Once I was a clever boy learning the arts of Oxford... is a quotation from the verses written by Bishop Richard Fleming (c.1385-1431) for his tomb in Lincoln Cathedral. Fleming, the founder of Lincoln College in Oxford, is the subject of my research for a D. Phil., and, like me, a son of the West Riding. I have remarked in the past that I have a deeply meaningful on-going relationship with a dead fifteenth century bishop... it was Fleming who, in effect, enabled me to come to Oxford and to learn its arts, and for that I am immensely grateful.

Sunday, 19 September 2021

An Iron Age shrine on the Yorkshire Wolds

I wrote recently that I rarely comment on prehistory as it is a subject about which I know very little and, being prehistory, it is much more the preserve of the archaeologist than the historian.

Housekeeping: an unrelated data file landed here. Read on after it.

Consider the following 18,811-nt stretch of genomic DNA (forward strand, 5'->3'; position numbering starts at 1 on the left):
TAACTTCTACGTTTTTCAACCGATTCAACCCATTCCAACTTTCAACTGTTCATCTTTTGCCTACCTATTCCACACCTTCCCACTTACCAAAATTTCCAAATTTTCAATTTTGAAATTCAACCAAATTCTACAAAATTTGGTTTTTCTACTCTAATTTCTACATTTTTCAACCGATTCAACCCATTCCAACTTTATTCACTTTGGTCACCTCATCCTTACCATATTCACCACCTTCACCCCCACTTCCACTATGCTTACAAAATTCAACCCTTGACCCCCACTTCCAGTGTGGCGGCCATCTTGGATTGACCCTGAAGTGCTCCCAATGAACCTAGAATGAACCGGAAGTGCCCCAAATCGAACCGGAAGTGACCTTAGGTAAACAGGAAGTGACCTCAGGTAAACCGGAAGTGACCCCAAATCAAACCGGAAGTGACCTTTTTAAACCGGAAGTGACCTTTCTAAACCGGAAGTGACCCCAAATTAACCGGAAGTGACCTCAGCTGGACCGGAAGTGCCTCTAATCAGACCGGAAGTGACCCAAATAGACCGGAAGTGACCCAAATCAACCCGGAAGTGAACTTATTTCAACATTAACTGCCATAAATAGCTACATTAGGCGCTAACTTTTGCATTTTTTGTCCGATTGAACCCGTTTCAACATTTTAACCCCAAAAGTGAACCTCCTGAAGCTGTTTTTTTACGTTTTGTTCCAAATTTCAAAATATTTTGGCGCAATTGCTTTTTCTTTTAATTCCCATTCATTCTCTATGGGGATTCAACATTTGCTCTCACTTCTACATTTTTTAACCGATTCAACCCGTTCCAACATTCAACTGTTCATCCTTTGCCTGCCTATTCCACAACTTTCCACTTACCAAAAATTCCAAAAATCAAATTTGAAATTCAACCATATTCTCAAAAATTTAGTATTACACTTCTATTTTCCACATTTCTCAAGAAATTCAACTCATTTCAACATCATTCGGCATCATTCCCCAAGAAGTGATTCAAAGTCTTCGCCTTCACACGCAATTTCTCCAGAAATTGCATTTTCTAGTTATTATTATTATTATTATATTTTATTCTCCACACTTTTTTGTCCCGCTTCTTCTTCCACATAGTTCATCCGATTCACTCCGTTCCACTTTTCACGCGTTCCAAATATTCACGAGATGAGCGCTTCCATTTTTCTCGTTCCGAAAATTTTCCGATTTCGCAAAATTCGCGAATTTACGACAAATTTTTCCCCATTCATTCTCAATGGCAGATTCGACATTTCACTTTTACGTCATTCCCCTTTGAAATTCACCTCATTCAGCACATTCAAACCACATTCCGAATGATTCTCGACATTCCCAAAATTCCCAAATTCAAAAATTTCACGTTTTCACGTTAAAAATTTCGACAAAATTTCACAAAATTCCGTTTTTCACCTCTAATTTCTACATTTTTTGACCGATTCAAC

However I was presented by the Internet with an article from the Yorkshire Post about an excavation of what appears to have been a shrine from the Iron Age on the Yorkshire Wolds. Not only is this an insight into what was happening in the era before the Romans conquered southern Britain but it is from my home county, if not from my home area.

The site appears to show a sequence of occupation and changes of use over perhaps several centuries and suggests that it was the base for a chieftain. Even in the Roman period it may have still been recognisable as a place of some significance.

No comments: